Lesson 1.3: An icebreaker does not have to be all fun

The opening session for Big Ideas Fest had all of the participants standing and sitting around the perimeter of what I think is a small ballroom (or a hallway leading to a ballroom, I'm still not quite sure). Led by Ashanti Branch and his Ever Forward Club members, we experienced a remarkably emotional process exploring the masks we live in.

Somehow, within the first hour of locking eyes on a room full of strangers, people were authentically sharing their vulnerabilities and empathizing with one another. A sense of community like this takes months to build up in a classroom (as my former students will remember from our "Crying Circles"), and Ashanti has created a set of exercises that fast forwards this.

We experienced, with rawness, that everyone is fighting a battle you know nothing about. Just by looking at someone and the "mask" they project to the world, you miss that is really going on.

I felt extremely grateful for the gift in my hand. Someone's mask and the truths hidden behind it.
We drew, wrote, had a "snowball fight," listened and shared, "You can't tell by looking at me, but..." The ice was shattered. There was laughter and movement, but the incredibly purposeful directions and thoughtful exercises were infinitely more powerful than any opening session or ice breaker I've ever participated in.

Ashanti has led more than 8000 people through this exercise. When he asked us at the beginning to understand that what we started with wouldn't make sense right away, but to trust that it would come together in the end, we did. He told us to trust that he wanted the best results. He got them.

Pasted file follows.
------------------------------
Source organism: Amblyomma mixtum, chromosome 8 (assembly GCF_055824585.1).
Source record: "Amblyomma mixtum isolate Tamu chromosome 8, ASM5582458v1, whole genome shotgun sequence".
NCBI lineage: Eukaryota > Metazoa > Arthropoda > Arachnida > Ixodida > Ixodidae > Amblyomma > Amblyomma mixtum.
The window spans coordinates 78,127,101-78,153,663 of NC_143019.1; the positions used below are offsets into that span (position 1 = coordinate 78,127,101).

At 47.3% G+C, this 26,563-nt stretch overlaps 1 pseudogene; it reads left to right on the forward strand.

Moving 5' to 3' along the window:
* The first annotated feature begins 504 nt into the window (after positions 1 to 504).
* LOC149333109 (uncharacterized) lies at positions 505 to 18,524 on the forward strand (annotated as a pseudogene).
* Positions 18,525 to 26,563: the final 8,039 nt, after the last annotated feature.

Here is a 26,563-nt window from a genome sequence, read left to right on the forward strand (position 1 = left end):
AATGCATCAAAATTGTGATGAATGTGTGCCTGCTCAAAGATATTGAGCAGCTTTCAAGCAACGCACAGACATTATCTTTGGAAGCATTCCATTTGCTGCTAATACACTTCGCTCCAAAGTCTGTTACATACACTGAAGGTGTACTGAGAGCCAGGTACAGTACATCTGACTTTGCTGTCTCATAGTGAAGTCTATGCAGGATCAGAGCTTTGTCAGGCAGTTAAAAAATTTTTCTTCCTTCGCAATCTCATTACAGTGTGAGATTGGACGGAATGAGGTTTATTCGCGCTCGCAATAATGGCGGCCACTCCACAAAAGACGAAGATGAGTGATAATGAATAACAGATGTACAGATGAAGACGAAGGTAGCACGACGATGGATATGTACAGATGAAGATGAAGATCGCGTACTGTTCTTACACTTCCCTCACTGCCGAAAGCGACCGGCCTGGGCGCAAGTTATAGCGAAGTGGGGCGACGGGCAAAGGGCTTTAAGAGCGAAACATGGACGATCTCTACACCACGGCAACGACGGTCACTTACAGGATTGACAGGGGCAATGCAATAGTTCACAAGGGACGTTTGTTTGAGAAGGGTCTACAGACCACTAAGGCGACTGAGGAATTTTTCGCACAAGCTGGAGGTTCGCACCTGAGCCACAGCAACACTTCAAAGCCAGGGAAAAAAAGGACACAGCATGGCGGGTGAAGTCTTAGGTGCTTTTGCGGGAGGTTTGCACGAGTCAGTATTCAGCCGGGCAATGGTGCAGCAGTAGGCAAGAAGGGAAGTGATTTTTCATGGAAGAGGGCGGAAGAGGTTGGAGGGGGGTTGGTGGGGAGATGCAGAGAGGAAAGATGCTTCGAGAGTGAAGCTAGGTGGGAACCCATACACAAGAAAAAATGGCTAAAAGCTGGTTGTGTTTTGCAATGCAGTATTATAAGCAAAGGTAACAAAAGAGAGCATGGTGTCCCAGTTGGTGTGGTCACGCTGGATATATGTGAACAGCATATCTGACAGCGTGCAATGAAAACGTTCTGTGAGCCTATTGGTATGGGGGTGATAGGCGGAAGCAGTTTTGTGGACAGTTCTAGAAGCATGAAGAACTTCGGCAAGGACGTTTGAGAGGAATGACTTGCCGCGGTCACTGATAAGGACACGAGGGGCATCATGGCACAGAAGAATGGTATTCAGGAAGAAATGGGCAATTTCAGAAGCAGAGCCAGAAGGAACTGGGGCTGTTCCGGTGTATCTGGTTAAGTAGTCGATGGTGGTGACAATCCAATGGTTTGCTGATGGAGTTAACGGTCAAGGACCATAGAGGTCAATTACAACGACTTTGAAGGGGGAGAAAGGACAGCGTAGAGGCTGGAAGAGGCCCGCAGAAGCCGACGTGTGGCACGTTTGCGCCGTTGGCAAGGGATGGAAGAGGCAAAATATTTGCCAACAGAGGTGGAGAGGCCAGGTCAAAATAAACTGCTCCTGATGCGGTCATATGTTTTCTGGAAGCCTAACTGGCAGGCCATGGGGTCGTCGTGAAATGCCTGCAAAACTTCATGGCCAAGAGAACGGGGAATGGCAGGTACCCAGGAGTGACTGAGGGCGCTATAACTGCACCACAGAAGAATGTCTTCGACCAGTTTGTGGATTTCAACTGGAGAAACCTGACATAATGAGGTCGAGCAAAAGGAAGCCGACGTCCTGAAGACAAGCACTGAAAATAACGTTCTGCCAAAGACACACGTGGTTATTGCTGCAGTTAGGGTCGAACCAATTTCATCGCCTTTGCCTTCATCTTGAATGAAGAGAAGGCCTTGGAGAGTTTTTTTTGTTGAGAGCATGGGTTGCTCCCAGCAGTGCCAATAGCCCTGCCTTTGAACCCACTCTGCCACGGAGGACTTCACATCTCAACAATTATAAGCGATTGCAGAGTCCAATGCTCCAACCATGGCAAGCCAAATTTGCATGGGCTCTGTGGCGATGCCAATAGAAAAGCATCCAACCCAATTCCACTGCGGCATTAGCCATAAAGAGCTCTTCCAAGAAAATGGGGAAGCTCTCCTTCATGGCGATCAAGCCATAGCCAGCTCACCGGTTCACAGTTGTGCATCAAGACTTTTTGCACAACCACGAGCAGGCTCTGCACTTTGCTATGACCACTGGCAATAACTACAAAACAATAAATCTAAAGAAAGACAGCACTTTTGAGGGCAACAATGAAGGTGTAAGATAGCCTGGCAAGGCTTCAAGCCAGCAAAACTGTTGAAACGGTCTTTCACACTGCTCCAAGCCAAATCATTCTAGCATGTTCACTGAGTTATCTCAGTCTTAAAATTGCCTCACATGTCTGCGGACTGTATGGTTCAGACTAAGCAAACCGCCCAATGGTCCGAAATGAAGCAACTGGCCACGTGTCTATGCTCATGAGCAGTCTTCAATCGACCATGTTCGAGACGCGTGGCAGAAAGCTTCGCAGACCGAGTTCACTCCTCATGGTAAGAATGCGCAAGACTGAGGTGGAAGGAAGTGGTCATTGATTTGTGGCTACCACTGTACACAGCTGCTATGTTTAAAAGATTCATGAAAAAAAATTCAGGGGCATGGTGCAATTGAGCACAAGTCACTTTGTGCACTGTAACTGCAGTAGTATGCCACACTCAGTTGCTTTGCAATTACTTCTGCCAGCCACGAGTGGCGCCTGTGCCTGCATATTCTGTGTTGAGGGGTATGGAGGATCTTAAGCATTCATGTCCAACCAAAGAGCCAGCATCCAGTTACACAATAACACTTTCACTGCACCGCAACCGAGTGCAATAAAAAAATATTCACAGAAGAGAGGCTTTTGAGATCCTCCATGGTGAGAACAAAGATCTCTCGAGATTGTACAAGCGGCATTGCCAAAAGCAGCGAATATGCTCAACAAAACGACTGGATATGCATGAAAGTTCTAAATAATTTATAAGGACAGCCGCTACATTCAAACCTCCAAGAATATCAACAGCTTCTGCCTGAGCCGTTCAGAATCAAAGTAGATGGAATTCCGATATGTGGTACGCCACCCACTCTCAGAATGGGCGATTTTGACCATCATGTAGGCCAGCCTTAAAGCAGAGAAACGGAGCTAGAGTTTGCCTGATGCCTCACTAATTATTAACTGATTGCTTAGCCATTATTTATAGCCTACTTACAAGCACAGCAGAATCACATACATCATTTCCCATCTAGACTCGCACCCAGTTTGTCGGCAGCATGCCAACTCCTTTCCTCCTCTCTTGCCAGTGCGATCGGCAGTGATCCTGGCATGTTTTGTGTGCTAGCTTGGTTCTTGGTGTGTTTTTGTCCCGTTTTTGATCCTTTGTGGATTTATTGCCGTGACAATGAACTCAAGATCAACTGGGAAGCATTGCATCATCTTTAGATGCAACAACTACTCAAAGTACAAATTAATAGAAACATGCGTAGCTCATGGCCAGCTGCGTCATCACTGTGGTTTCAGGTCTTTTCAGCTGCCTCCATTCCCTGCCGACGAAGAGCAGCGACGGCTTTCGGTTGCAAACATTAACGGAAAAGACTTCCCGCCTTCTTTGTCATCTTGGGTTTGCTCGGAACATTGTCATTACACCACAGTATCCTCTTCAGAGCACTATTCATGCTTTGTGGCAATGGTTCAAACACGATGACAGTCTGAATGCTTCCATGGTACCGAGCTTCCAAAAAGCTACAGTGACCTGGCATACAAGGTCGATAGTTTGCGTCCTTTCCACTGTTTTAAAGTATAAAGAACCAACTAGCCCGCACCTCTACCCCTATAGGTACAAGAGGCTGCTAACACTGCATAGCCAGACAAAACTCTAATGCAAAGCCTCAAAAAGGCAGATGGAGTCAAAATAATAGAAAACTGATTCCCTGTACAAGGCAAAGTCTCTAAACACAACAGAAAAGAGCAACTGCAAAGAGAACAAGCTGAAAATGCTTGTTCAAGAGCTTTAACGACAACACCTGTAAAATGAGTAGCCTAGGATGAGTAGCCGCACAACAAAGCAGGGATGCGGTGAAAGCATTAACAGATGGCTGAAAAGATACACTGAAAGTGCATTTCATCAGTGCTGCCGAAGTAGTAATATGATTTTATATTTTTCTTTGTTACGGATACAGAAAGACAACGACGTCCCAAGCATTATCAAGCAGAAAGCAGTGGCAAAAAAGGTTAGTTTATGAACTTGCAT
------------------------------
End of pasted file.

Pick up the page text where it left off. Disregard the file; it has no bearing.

Lesson 1.4: Students need our love.

"If you care more about the subject you are teaching than the subjects you are teaching, you are going to have a disconnect." - Ashanti Branch

"Students need to guide their own learning and be adored by adults." - Bill Ayers

Ashanti started teaching and watched smart kids fail. It is through creating a safe atmosphere and by being a teacher who loves them that he reaches them. He contradicted the conventional advice to teachers where we are told to leave our own problems, emotions, worries and anxieties in the glove box of our cars before entering school. Our students appreciate seeing that we are human and, in fact, it creates a safe space for them to be human, too.

Bill Ayers, education theorist, activist and author, spoke to us about how to move forward and how to help us move our students forward. He said that, "Education is about sorting people into winners and losers. None of you went into teaching thinking, 'I'm gonna sort those little bastards.'" Helping students become the people they never knew they could be is exponentially more important than judging them.

Just a lovely human man, that Bill Ayers.

Lesson 1.5: Don't shy away from the tough stuff.

I'm pleasantly surprised and relieved that people, participants and presenters alike, are not avoiding acknowledging what a dumpster fire 2016 has been. Instead of whining, they are identifying that there is a hard road ahead (read: Trump and his baskets), but that, particularly as educators, we are needed more than ever.

Bill encouraged us to, "Make it [our] business to talk to people [we] don't agree with." "Listen with the possibility of being changed. Speak with the possibility of being heard."